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In new engineering test: girls rule, boys drool

When boys and girls argue on a playground, it usually gets divided into two gender-loyal factions proclaiming their superiority at certain abilities. Boys will claim sports, anything involving strength, manual labor, maybe problem solving. Girls have the more creative properties: art, fashion sense, sophistication. Right?

No one would ever think of girls bragging about their engineering superiority. But a new study shows that they would have backup—if they chose to.

Eighth-grade girls outscored boys in technology and engineering skills during the first such national test administered by the U.S. federal government in 2014, according to results released on Tuesday (see below).

A recent survey shows off young girls' engineering prowess. —The National Assessment of Educational Progress image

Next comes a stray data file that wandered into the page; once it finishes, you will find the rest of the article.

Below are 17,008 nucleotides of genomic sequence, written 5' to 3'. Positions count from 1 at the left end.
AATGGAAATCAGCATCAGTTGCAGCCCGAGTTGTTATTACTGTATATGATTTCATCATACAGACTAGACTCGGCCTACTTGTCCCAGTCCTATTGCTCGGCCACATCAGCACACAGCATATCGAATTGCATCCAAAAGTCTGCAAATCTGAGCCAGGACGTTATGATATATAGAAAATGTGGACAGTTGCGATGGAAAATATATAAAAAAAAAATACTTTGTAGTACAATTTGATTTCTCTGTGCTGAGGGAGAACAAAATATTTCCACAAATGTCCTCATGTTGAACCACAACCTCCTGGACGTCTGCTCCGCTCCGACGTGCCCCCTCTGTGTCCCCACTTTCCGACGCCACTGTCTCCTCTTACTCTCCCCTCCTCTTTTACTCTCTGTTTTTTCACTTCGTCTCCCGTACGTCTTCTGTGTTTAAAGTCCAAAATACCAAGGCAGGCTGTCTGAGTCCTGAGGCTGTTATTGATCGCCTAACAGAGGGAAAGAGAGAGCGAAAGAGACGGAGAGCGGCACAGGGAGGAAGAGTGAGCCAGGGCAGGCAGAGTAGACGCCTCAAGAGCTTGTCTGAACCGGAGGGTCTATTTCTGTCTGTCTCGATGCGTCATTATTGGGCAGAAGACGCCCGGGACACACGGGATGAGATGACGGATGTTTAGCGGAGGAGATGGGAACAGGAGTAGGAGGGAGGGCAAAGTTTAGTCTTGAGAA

A recent survey shows eighth grade girls’ engineering prowess. — The National Assessment of Educational Progress image

The National Assessment of Educational Progress (NAEP) exam results show that 45% of girls and 42% of boys scored at the proficient level or above. Overall, 43% of eighth-grade students in both public and private schools scored proficient or above.

The computer-based test, called the Technology & Engineering Literacy (TEL), was designed to measure students’ ability to understand technological principles, their collaboration skills, and their ability to solve technology and engineering-related problems. It was administered to more than 21,000 students in over 800 schools nationwide.

The difference in performance between female and male students was especially surprising, according to a report by US News.com, because female students tend to perform equal to or worse than male students on math and science achievement exams. The findings also are striking considering male students expressed far more interest in pursuing engineering and technology than females, according to the 2016 U.S. News/Raytheon STEM Index.


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